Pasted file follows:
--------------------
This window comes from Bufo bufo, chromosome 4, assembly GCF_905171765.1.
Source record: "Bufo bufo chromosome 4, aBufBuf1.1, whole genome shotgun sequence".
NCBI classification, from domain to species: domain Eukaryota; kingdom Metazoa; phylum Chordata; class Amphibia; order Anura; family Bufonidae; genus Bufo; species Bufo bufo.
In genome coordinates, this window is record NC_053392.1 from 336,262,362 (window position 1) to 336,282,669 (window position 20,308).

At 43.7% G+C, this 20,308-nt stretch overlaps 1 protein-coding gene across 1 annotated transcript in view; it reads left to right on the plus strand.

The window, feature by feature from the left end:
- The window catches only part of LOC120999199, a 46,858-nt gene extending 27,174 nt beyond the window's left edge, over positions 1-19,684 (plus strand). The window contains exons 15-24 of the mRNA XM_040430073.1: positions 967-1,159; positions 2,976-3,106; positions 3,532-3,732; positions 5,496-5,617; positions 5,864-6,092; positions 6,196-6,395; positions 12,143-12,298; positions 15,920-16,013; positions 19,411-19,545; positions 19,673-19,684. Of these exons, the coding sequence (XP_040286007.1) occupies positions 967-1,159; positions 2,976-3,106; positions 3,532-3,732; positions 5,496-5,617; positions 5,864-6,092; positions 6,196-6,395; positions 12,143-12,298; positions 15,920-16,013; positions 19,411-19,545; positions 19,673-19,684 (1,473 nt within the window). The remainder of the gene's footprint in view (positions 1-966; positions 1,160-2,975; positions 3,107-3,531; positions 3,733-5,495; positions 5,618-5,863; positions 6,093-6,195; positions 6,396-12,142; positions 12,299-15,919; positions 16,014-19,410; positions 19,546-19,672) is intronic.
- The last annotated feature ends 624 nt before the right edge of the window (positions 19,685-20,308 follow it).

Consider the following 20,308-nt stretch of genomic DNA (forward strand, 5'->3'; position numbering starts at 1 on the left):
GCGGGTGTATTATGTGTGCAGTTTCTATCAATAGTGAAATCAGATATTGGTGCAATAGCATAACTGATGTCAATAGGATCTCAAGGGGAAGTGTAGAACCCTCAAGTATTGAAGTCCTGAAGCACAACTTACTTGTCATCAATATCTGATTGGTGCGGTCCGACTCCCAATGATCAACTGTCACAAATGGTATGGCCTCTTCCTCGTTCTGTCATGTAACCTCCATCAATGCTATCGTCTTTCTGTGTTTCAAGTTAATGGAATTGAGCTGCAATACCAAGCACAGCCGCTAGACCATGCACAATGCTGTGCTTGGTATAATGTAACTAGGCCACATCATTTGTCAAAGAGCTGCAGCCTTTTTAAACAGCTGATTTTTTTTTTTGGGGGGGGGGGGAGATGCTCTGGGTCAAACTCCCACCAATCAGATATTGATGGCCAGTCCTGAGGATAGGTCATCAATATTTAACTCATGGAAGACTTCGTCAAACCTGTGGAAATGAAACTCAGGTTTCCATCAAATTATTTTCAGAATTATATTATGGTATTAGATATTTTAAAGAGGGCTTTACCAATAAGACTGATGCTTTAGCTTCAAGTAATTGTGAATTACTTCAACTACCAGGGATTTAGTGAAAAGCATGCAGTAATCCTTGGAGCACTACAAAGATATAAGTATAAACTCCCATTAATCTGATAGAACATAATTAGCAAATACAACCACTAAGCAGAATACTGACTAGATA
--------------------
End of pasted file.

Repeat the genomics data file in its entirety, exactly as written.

This window comes from Bufo bufo, chromosome 4, assembly GCF_905171765.1.
Source record: "Bufo bufo chromosome 4, aBufBuf1.1, whole genome shotgun sequence".
NCBI classification, from domain to species: domain Eukaryota; kingdom Metazoa; phylum Chordata; class Amphibia; order Anura; family Bufonidae; genus Bufo; species Bufo bufo.
In genome coordinates, this window is record NC_053392.1 from 336,262,362 (window position 1) to 336,282,669 (window position 20,308).

At 43.7% G+C, this 20,308-nt stretch overlaps 1 protein-coding gene across 1 annotated transcript in view; it reads left to right on the plus strand.

The window, feature by feature from the left end:
- The window catches only part of LOC120999199, a 46,858-nt gene extending 27,174 nt beyond the window's left edge, over positions 1-19,684 (plus strand). The window contains exons 15-24 of the mRNA XM_040430073.1: positions 967-1,159; positions 2,976-3,106; positions 3,532-3,732; positions 5,496-5,617; positions 5,864-6,092; positions 6,196-6,395; positions 12,143-12,298; positions 15,920-16,013; positions 19,411-19,545; positions 19,673-19,684. Of these exons, the coding sequence (XP_040286007.1) occupies positions 967-1,159; positions 2,976-3,106; positions 3,532-3,732; positions 5,496-5,617; positions 5,864-6,092; positions 6,196-6,395; positions 12,143-12,298; positions 15,920-16,013; positions 19,411-19,545; positions 19,673-19,684 (1,473 nt within the window). The remainder of the gene's footprint in view (positions 1-966; positions 1,160-2,975; positions 3,107-3,531; positions 3,733-5,495; positions 5,618-5,863; positions 6,093-6,195; positions 6,396-12,142; positions 12,299-15,919; positions 16,014-19,410; positions 19,546-19,672) is intronic.
- The last annotated feature ends 624 nt before the right edge of the window (positions 19,685-20,308 follow it).

Consider the following 20,308-nt stretch of genomic DNA (forward strand, 5'->3'; position numbering starts at 1 on the left):
GCGGGTGTATTATGTGTGCAGTTTCTATCAATAGTGAAATCAGATATTGGTGCAATAGCATAACTGATGTCAATAGGATCTCAAGGGGAAGTGTAGAACCCTCAAGTATTGAAGTCCTGAAGCACAACTTACTTGTCATCAATATCTGATTGGTGCGGTCCGACTCCCAATGATCAACTGTCACAAATGGTATGGCCTCTTCCTCGTTCTGTCATGTAACCTCCATCAATGCTATCGTCTTTCTGTGTTTCAAGTTAATGGAATTGAGCTGCAATACCAAGCACAGCCGCTAGACCATGCACAATGCTGTGCTTGGTATAATGTAACTAGGCCACATCATTTGTCAAAGAGCTGCAGCCTTTTTAAACAGCTGATTTTTTTTTTTGGGGGGGGGGGGAGATGCTCTGGGTCAAACTCCCACCAATCAGATATTGATGGCCAGTCCTGAGGATAGGTCATCAATATTTAACTCATGGAAGACTTCGTCAAACCTGTGGAAATGAAACTCAGGTTTCCATCAAATTATTTTCAGAATTATATTATGGTATTAGATATTTTAAAGAGGGCTTTACCAATAAGACTGATGCTTTAGCTTCAAGTAATTGTGAATTACTTCAACTACCAGGGATTTAGTGAAAAGCATGCAGTAATCCTTGGAGCACTACAAAGATATAAGTATAAACTCCCATTAATCTGATAGAACATAATTAGCAAATACAACCACTAAGCAGAATACTGACTAGATA